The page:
PMID: 37660963
ISSN: 1879-1891
CID: 5613472

Risk of Stroke, Myocardial Infarction, and Death After Retinal Artery Occlusion

Wai, Karen M; Knapp, Austen; Ludwig, Cassie A; Koo, Euna; Parikh, Ravi; Rahimy, Ehsan; Mruthyunjaya, Prithvi
IMPORTANCE/UNASSIGNED:Patients with retinal artery occlusions (RAOs) are recommended to have emergent stroke workup, although the true risk of death and subsequent vascular events post-RAO is not clear. OBJECTIVE/UNASSIGNED:To determine short-term and long-term rates of stroke, myocardial infarction (MI), and death in patients after RAO compared with a control cohort. DESIGN, SETTING, AND PARTICIPANTS/UNASSIGNED:This retrospective cohort study used aggregated electronic health records from January 1, 2003, through April 14, 2023, from TriNetX, a network with data from more than 111 million patients. Patients with RAO and a cataract control group were identified and matched for age, sex, race, and comorbidities, including hypertension, diabetes, hyperlipidemia, and smoking status. Patients were excluded if they had a stroke or MI within 2 years before the diagnosis of RAO or cataract. EXPOSURE/UNASSIGNED:International Statistical Classification of Diseases and Related Health Problems, Tenth Revision, diagnosis code for RAO or age-related cataract. MAIN OUTCOMES AND MEASURES/UNASSIGNED:Rate of death, stroke, and MI at 2 weeks, 30 days, 1 year, 5 years, and 10 years after RAO compared with matched controls. RESULTS/UNASSIGNED:There were a total of 34 874 patients with at least 1 year of follow-up in the RAO cohort. The mean (SD) age at the RAO event was 66 (15.2) years. The rate of death after RAO diagnosis was higher than after cataract diagnosis at 2 weeks (0.14% vs 0.06%; relative risk [RR], 2.45; 95% CI, 1.46-4.12; risk difference [RD], 0.08%; 95% CI, 0.04%-0.13%; P < .001), 30 days (0.29% vs 0.14%; RR, 2.10; 95% CI, 1.49-2.97; RD, 0.15%; 95% CI, 0.08%-0.22%; P < .001), 1 year (3.51% vs 1.99%; RR, 1.78; 95% CI, 1.61-1.94; RD, 1.41%; 95% CI, 1.17%-1.66%; P < .001), 5 years (22.74% vs 17.82%; RR, 1.28; 95% CI, 1.23-1.33; RD, 4.93%; 95% CI, 4.17%-5.68%; P < .001), and 10 years (57.86% vs 55.38%; RR, 1.05; 95% CI, 1.02-1.07; RD, 2.47%; 95% CI, 1.25%-3.69%; P < .001). Risk of stroke after RAO was higher at 2 weeks (1.72% vs 0.08%; RR, 21.43; 95% CI, 14.67-31.29; RD, 1.64%; 95% CI, 1.50%-1.78%; P < .001), 30 days (2.48% vs 0.18%; RR, 14.18; 95% CI, 10.94-18.48; RD, 2.31%; 95% CI, 2.14%-2.47%; P < .001), 1 year (5.89% vs 1.13%; RR, 5.20; 95% CI, 4.67-5.79; RD, 4.64%; 95% CI, 4.37%-4.91%; P < .001), 5 years (10.85% vs 4.86%; RR, 2.24; 95% CI, 2.09-2.40; RD, 6.00%; 95% CI, 5.50%-6.50%; P < .001), and 10 years (14.59% vs 9.18%; RR, 1.59; 95% CI, 1.48-1.70; RD, 5.41%; 95% CI, 4.62%-6.21%; P < .001). Risk of MI after RAO was higher at 2 weeks (0.16% vs 0.06%; RR, 3.00; 95% CI, 1.79-5.04; RD, 0.11%; 95% CI, 0.06%-0.16%; P < .001), 30 days (0.27% vs 0.10%; RR, 2.61; 95% CI, 1.78-3.83; RD, 0.17%; 95% CI, 0.10%-0.23%; P < .001), 1 year (1.66% vs 0.97%; RR, 1.72; 95% CI, 1.51-1.97; RD, 0.59%; 95% CI, 0.42%-0.76%; P < .001), 5 years (6.06% vs 5.00%; RR, 1.21; 95% CI, 1.12-1.31; RD, 1.07%; 95% CI, 0.64%-1.50%; P < .001), and 10 years (10.55% vs 9.43%; RR, 1.12; 95% CI, 1.04-1.21; RD, 1.13%; 95% CI, 0.39%-1.87%; P = .003). CONCLUSIONS AND RELEVANCE/UNASSIGNED:This study showed an increased risk of death, stroke, and MI in patients with RAO at both short-term and long-term intervals after RAO compared with a matched control population diagnosed with cataract. These findings suggest a potential need for multidisciplinary evaluation and long-term systemic follow-up of patients post-RAO.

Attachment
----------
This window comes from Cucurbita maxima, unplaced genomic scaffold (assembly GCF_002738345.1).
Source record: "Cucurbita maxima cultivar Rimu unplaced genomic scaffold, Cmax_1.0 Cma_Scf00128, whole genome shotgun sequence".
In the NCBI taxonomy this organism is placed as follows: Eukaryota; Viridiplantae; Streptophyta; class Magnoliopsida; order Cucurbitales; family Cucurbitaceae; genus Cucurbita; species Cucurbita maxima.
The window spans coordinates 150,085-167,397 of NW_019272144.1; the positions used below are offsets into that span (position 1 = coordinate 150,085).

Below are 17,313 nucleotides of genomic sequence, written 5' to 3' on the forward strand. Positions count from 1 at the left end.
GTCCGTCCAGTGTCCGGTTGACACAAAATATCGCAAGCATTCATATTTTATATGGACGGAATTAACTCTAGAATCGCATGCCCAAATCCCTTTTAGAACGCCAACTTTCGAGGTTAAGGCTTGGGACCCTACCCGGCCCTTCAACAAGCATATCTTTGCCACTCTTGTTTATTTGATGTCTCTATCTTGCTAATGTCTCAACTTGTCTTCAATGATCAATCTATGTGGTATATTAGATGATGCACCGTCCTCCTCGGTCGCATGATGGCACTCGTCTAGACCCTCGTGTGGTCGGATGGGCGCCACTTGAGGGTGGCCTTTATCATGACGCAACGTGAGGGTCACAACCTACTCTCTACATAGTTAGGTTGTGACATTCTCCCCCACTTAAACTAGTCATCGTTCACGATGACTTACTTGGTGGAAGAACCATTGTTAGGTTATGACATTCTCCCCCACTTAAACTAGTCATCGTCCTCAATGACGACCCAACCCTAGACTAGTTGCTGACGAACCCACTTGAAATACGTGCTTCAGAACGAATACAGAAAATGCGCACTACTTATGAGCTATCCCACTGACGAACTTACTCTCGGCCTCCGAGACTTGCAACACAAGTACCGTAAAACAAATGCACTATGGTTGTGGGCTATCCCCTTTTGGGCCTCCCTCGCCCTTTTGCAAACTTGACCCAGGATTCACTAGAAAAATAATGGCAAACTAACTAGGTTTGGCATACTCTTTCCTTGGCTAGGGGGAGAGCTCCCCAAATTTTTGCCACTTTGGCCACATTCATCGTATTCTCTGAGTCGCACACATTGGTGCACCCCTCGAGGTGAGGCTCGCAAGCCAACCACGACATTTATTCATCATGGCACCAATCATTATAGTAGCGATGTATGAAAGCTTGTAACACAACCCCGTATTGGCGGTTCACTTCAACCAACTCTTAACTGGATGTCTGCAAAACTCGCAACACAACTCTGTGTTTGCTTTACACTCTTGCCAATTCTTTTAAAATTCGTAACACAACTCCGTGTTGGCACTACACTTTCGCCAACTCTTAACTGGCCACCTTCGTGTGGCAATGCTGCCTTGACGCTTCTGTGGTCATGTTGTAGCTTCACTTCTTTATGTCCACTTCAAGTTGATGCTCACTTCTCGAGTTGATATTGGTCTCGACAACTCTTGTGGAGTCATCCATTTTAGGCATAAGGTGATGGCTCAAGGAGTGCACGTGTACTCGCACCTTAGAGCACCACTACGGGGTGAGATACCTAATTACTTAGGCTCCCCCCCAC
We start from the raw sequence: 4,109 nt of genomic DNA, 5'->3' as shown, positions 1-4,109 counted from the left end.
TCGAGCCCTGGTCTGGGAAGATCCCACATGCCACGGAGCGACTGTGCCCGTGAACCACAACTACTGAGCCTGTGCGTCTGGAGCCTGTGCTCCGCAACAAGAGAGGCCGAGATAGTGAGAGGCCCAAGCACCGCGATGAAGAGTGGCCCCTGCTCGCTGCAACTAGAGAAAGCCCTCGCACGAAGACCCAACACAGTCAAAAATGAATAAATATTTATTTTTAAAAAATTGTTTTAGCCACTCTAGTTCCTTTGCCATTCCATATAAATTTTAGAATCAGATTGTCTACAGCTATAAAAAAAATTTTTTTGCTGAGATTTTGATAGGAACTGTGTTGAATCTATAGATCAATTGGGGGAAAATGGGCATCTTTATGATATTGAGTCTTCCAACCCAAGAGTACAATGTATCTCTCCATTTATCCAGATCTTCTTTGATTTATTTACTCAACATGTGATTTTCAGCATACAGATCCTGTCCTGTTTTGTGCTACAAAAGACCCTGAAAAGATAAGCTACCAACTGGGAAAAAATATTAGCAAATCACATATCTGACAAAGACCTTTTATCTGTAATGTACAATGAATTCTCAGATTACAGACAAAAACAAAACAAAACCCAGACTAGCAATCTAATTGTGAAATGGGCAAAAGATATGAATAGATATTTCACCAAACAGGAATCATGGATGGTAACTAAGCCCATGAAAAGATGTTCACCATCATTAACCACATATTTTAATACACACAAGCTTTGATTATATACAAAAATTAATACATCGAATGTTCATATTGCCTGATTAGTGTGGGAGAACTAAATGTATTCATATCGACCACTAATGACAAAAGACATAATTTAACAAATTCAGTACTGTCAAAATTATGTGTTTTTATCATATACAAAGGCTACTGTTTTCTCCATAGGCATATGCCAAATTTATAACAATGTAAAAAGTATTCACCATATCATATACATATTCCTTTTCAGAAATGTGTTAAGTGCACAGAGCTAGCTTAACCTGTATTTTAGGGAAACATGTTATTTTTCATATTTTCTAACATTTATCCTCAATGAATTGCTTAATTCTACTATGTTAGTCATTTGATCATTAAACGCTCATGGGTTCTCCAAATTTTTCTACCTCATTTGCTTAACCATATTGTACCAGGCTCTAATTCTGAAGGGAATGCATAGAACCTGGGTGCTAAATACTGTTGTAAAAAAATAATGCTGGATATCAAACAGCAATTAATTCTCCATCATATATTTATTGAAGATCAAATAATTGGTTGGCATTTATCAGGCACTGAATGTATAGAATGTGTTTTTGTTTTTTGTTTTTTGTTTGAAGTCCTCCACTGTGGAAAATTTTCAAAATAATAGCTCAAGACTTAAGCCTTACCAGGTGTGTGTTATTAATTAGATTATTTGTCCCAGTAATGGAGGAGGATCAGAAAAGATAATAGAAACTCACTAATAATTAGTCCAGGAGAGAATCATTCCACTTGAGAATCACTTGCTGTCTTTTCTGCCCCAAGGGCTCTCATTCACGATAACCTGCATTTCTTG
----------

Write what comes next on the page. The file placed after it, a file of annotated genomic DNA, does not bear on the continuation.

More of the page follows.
PMID: 37883068
ISSN: 2168-6173
CID: 5613002

Reply [Letter]

Zhang, Casey; Friedman, Scott; Mruthyunjaya, Prithvi; Parikh, Ravi
PMID: 37642620
ISSN: 1549-4713
CID: 5618412

The Biosimilar Paradox: How Anti-VEGF Biosimilars will Increase Patient and Overall Healthcare Costs

Zhang, Casey; Friedman, Scott; Mruthyunjaya, Prithvi; Parikh, Ravi